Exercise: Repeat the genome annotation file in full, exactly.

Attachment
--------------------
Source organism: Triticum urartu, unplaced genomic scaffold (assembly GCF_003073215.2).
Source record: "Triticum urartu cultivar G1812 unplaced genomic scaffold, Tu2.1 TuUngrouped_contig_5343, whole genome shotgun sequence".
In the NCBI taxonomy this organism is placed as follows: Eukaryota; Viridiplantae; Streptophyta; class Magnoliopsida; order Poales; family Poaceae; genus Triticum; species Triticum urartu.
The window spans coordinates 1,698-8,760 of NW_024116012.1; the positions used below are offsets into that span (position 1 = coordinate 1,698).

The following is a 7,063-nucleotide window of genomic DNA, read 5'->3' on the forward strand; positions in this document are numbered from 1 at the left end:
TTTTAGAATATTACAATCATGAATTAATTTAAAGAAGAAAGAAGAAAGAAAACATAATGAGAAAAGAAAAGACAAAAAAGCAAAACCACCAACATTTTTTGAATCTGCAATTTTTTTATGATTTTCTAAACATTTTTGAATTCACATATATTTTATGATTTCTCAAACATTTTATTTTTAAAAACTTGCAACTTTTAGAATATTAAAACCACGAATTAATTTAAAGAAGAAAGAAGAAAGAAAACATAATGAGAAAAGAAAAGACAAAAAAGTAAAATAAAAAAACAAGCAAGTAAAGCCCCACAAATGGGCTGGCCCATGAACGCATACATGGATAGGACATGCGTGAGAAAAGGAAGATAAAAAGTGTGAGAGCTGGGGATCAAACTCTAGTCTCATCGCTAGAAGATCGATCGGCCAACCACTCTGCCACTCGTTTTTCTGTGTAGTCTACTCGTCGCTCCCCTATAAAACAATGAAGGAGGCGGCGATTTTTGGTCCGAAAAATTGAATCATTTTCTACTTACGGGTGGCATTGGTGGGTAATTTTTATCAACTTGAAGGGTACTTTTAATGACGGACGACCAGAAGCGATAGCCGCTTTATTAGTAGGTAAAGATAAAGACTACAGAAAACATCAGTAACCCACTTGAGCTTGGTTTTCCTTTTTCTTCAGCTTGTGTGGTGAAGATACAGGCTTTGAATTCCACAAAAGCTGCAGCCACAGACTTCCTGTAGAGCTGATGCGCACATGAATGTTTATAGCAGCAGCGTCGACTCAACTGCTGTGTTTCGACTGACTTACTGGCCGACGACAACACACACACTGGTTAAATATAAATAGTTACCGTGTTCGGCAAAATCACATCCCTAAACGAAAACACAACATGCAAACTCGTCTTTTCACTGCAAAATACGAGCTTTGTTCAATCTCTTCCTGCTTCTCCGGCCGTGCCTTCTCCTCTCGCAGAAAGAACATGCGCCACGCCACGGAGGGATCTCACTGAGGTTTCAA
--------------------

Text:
Source organism: Triticum urartu, unplaced genomic scaffold (assembly GCF_003073215.2).
Source record: "Triticum urartu cultivar G1812 unplaced genomic scaffold, Tu2.1 TuUngrouped_contig_5343, whole genome shotgun sequence".
In the NCBI taxonomy this organism is placed as follows: Eukaryota; Viridiplantae; Streptophyta; class Magnoliopsida; order Poales; family Poaceae; genus Triticum; species Triticum urartu.
The window spans coordinates 1,698-8,760 of NW_024116012.1; the positions used below are offsets into that span (position 1 = coordinate 1,698).

The following is a 7,063-nucleotide window of genomic DNA, read 5'->3' on the forward strand; positions in this document are numbered from 1 at the left end:
TTTTAGAATATTACAATCATGAATTAATTTAAAGAAGAAAGAAGAAAGAAAACATAATGAGAAAAGAAAAGACAAAAAAGCAAAACCACCAACATTTTTTGAATCTGCAATTTTTTTATGATTTTCTAAACATTTTTGAATTCACATATATTTTATGATTTCTCAAACATTTTATTTTTAAAAACTTGCAACTTTTAGAATATTAAAACCACGAATTAATTTAAAGAAGAAAGAAGAAAGAAAACATAATGAGAAAAGAAAAGACAAAAAAGTAAAATAAAAAAACAAGCAAGTAAAGCCCCACAAATGGGCTGGCCCATGAACGCATACATGGATAGGACATGCGTGAGAAAAGGAAGATAAAAAGTGTGAGAGCTGGGGATCAAACTCTAGTCTCATCGCTAGAAGATCGATCGGCCAACCACTCTGCCACTCGTTTTTCTGTGTAGTCTACTCGTCGCTCCCCTATAAAACAATGAAGGAGGCGGCGATTTTTGGTCCGAAAAATTGAATCATTTTCTACTTACGGGTGGCATTGGTGGGTAATTTTTATCAACTTGAAGGGTACTTTTAATGACGGACGACCAGAAGCGATAGCCGCTTTATTAGTAGGTAAAGATAAAGACTACAGAAAACATCAGTAACCCACTTGAGCTTGGTTTTCCTTTTTCTTCAGCTTGTGTGGTGAAGATACAGGCTTTGAATTCCACAAAAGCTGCAGCCACAGACTTCCTGTAGAGCTGATGCGCACATGAATGTTTATAGCAGCAGCGTCGACTCAACTGCTGTGTTTCGACTGACTTACTGGCCGACGACAACACACACACTGGTTAAATATAAATAGTTACCGTGTTCGGCAAAATCACATCCCTAAACGAAAACACAACATGCAAACTCGTCTTTTCACTGCAAAATACGAGCTTTGTTCAATCTCTTCCTGCTTCTCCGGCCGTGCCTTCTCCTCTCGCAGAAAGAACATGCGCCACGCCACGGAGGGATCTCACTGAGGTTTCAA